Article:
The National Energy Board (NEB) had determined 157 conditions to be met by Kinder Morgan for its TMX project. Condition 9 required the company to file, and get approval for, a Quality Management Plan (QMP) 4 months prior to the manufacturing of any pipe and major components for the project.
But in November 2017, DeSmog Canada (now The Narwhal) published an article revealing that Kinder Morgan had awarded pipeline manufacturing contracts (to Evraz North America) between May and July of 2017, and manufacturing of the pipe had begun in October, but without an approved QMP in place. 
As author Carol Linnit explained,
“The quality management plan requires Trans Mountain to supply documentation regarding the qualifications of pipeline contractors, vendors and suppliers, quality auditing of manufactured pipe and the preservation of pipe during shipping and storage.”
Given that Kinder Morgan had no such approved QMP before contracting the pipe manufacturing, Linnit noted that “Kinder Morgan Trans Mountain may be in violation of a condition [Condition 9] laid out by the National Energy Board, Canada’s federal pipeline regulator.” 
As Dogwood’s writer put it, this “corporate rule-breaking” is a “more concerning component of Kinder Morgan’s Russian pipe deal…It’s the kind of thing you might expect in a corrupt petrostate – like Russia.”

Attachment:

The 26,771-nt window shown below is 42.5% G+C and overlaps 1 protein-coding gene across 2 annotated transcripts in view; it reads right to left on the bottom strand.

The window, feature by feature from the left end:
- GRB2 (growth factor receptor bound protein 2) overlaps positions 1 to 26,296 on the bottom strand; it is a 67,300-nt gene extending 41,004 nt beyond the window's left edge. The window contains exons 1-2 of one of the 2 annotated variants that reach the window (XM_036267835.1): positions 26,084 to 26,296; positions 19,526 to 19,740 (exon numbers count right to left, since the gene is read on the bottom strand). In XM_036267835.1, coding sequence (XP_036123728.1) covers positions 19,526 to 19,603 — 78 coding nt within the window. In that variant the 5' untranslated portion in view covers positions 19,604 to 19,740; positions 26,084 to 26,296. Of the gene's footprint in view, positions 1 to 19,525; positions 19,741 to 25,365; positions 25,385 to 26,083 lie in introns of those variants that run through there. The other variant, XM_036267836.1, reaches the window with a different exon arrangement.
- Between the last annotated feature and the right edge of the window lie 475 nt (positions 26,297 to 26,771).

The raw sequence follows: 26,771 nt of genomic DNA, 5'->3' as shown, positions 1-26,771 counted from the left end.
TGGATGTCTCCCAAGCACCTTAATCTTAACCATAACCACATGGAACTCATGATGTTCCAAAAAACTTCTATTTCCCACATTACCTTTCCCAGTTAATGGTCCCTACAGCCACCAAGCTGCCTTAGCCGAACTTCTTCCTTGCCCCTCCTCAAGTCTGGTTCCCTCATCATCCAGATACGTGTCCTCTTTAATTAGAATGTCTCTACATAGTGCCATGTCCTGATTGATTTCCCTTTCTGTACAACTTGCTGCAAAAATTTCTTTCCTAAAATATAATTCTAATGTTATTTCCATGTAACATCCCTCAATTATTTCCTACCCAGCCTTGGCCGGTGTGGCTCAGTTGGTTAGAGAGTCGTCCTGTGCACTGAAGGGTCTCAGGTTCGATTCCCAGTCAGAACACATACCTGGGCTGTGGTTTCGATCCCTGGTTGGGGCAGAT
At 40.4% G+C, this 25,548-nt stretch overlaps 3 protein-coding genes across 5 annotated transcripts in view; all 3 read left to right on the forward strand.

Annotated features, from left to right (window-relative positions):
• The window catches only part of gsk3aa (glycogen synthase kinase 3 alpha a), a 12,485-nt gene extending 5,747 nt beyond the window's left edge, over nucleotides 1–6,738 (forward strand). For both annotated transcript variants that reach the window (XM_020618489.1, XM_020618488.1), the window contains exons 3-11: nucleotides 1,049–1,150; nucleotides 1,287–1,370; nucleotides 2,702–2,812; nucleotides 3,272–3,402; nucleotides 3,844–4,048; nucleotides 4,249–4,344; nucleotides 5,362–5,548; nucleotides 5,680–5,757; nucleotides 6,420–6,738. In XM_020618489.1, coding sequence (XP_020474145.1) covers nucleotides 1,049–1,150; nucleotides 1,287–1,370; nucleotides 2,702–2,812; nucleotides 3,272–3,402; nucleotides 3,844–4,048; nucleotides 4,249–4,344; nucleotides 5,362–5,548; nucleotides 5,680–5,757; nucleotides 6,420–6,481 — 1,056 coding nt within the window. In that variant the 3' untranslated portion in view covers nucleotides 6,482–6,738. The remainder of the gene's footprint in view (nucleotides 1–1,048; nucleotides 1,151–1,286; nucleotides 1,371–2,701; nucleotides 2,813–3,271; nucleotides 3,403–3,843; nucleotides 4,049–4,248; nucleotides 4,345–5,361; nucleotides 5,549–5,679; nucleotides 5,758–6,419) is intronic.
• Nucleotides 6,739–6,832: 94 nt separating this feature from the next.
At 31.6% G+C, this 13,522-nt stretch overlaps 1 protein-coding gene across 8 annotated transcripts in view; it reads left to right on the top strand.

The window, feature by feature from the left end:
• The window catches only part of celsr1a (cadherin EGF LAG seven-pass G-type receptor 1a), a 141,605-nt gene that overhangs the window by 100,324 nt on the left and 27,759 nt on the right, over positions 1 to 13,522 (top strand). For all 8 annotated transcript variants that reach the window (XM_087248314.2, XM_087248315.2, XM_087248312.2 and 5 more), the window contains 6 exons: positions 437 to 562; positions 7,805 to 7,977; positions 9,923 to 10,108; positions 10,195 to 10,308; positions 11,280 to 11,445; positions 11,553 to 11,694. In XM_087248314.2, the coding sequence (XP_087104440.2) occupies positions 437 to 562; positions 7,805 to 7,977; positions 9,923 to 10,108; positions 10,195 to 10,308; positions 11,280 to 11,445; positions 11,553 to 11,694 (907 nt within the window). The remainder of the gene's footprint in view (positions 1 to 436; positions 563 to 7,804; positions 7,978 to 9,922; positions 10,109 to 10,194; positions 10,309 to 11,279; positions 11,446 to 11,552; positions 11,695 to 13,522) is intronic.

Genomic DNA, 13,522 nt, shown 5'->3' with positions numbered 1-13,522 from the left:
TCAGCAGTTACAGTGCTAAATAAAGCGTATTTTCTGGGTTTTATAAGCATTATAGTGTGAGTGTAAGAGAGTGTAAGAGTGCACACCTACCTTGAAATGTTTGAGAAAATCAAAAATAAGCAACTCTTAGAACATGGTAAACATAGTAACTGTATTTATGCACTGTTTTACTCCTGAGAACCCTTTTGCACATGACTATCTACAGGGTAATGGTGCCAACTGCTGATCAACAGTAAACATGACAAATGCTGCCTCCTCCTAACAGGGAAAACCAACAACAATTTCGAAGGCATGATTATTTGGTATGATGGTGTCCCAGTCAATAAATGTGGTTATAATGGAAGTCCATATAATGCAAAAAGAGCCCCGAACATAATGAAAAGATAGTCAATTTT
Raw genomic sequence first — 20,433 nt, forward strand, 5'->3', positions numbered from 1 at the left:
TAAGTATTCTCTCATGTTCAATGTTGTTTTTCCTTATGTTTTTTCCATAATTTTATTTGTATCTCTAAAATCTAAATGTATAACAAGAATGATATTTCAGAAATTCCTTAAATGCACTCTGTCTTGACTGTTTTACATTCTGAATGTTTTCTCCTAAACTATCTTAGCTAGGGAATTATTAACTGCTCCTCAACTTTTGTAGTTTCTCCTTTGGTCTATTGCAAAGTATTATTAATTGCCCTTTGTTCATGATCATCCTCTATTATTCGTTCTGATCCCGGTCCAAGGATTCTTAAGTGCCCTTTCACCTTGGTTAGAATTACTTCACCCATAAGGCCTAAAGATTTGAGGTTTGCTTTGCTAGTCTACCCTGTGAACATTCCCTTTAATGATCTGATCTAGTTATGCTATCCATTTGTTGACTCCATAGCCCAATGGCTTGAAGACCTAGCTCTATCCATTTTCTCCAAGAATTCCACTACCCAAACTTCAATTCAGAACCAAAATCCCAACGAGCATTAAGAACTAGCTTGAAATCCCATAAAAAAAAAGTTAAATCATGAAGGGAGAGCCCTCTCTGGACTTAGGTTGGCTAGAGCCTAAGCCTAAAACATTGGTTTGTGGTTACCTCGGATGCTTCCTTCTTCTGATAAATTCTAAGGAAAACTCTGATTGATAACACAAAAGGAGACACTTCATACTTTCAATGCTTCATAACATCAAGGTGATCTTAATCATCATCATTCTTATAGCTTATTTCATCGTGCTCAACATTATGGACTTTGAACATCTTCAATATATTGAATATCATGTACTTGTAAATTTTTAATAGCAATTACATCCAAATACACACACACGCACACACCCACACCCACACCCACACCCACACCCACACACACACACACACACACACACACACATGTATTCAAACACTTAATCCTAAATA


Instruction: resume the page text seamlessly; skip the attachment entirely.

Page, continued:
Jason Kenney then appeared to have moved on from his Russian meddling theory, to a surprising new angle. In a speech to oil executives at the Oil Sands Trade Show in Fort McMurray in September 2019, Kenney said that Alberta needs to take a hardline approach against environmentalists like autocratic regimes do against critics. He said,
“They know they couldn’t get away with this in Vladimir Putin’s Russia. In fact, Greenpeace did do a protest on an offshore rig in Russia and their crew was arrested and thrown in a Siberian jail for six months and funnily enough they’ve never been back – I’m not recommending that for Canada, but it’s instructive. It’s instructive.” 
(In reality, the Greenpeace crew was jailed in Saint Petersburg, released after a few months, and then won a lawsuit in which the Russian government had to pay them millions of dollars in compensation for the illegal seizure in international waters.) 
Not surprisingly, Canadian civil liberties groups reacted strongly to Kenney’s hardline approach. Amnesty International Canada warned Kenney that his anti-environmentalist initiatives undermine constitutional rights, and free speech. Kenney then accused Amnesty International of aligning with foes of Alberta’s oil patch and of protecting “foreign-funded billionaires”. 
But Kenney soon dropped that angle too. I suspect a dutiful aide again approached him and said something like this: “Mr. Kenney, sir, do you realize that Evraz North America, the company whose Canadian subsidiary manufactured the pipes for TMX, is actually owned in part by Roman Abramovich, a Russian citizen who also holds an Israeli passport and whose net worth is about $15 billion?”
“Pipe in the Ground”